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I really hated the first half of Miranda July’s The Future. While I remember liking the quirkiness of Me and You and Everyone We Know quite a bit, maybe I would dislike it now. Because I sure disliked the first half of The Future. A couple (July and Hamish Linklater) both about to turn 35, both drifting in that oh so cute twee way of my generation, both permanently depressed, both in bad jobs, are about to embark on a big journey. They are going to adopt a cat. The cat, played by Miranda July in an irritating voice, has to remain in the shelter for a month while it’s foot heals from an injury. But if they don’t pick it up on the very day, the shelter will kill it. So they decide since they have a month, they are going to really live. But they have no idea what to do. They float and they act cute and they mostly fail. It’s a bad mumblecore movie (like there is any other kind), even though July is clearly fall more skilled than most of those people.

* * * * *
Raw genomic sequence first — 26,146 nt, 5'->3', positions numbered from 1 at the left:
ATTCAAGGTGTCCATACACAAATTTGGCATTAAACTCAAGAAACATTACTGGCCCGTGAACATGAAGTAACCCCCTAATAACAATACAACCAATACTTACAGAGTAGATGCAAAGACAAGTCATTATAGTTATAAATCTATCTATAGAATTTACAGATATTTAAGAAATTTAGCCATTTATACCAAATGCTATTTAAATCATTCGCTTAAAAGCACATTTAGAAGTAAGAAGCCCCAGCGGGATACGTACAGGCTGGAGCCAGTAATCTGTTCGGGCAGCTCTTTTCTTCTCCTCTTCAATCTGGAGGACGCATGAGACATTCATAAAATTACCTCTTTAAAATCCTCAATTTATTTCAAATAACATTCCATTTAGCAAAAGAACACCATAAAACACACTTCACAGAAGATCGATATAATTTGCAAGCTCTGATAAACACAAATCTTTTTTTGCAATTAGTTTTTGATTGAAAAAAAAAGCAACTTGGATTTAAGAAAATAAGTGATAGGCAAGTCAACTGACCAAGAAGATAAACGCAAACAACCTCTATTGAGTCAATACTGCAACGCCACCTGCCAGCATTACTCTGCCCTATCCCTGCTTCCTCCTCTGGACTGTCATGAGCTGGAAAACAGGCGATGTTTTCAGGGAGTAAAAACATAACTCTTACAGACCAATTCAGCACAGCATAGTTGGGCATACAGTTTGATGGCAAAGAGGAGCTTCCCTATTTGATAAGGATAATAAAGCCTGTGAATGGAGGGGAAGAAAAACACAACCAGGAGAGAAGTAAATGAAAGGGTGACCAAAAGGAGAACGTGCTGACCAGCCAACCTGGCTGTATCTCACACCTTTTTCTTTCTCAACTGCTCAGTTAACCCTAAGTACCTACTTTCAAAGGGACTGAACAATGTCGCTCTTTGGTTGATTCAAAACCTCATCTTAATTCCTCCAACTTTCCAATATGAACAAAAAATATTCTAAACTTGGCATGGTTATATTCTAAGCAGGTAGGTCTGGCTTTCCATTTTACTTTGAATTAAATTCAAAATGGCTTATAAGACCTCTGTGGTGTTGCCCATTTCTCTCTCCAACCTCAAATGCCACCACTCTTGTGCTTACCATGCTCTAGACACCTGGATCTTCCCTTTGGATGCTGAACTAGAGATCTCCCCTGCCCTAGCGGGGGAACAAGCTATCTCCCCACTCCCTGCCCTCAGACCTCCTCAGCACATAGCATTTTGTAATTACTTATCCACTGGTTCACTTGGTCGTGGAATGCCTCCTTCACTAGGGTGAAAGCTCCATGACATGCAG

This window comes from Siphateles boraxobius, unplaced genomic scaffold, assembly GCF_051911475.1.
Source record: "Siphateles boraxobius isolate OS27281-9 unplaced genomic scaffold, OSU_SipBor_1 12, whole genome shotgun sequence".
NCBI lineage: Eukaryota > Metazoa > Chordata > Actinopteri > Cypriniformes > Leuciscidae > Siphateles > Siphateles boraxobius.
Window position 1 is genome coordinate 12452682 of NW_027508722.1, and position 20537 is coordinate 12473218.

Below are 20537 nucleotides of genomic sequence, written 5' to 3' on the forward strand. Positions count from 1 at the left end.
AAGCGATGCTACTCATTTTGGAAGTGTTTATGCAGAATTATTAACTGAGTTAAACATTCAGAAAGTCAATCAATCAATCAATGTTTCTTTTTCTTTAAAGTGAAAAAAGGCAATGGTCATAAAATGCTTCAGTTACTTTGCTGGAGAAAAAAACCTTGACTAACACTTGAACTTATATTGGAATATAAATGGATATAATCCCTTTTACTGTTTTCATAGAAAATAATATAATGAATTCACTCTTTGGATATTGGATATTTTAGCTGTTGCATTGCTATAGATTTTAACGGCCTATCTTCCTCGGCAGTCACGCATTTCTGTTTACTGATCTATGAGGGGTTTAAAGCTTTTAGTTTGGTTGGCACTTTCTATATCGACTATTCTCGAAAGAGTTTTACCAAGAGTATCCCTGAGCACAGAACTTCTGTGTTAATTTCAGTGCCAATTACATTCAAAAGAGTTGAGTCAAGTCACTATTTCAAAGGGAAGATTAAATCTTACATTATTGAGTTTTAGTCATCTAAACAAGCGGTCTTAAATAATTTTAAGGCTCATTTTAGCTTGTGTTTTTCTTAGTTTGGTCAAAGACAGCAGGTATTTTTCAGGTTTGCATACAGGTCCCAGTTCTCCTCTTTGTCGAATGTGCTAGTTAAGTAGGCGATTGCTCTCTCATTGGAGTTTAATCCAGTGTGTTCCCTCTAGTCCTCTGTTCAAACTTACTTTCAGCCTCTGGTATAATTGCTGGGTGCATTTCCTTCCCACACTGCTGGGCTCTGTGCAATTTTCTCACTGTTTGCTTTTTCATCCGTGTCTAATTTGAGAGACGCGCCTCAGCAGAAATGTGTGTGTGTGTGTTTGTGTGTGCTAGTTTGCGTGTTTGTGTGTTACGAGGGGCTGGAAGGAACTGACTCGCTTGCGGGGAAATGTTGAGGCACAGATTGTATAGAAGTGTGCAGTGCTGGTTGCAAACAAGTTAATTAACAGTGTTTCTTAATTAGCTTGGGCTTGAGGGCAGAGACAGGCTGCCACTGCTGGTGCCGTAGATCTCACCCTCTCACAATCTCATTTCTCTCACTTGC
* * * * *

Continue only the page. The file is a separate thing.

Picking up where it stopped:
The second half of the film is somewhat more interesting because July starts an affair with the father of guy Linklater bought a drawing off of. He wears a sleazy chain because he likes to fuck, as he says, and she’s pretty into it, even though he’s quite a bit older. But he doesn’t mind her eccentricities. Linklater has found an old man to become friends with who dispenses wisdom of a sort between writing dirty holiday-themed limericks to his wife. It moves from awful to OK. Ultimately, it’s a vaguely interesting movie about a struggling couple. Oh yeah, and the cat thing doesn’t end well.

Perhaps more interesting is thinking of this film in terms of how it represents a generation–one that in media is still floating between jobs, acting twee, unable to commit or show emotion, probably on antidepressants for the last 20 years. Even when Linklater gets a sort of job selling trees, he can’t really commit to anything other than his own lacklusterness and a sort of vague interest in his own girlfriend. This movie could not exist in 1969 or maybe even 1989. It’s kind of an interesting product of a generation. So maybe I invented a way to kind of sort of respect a film I mostly found irritating.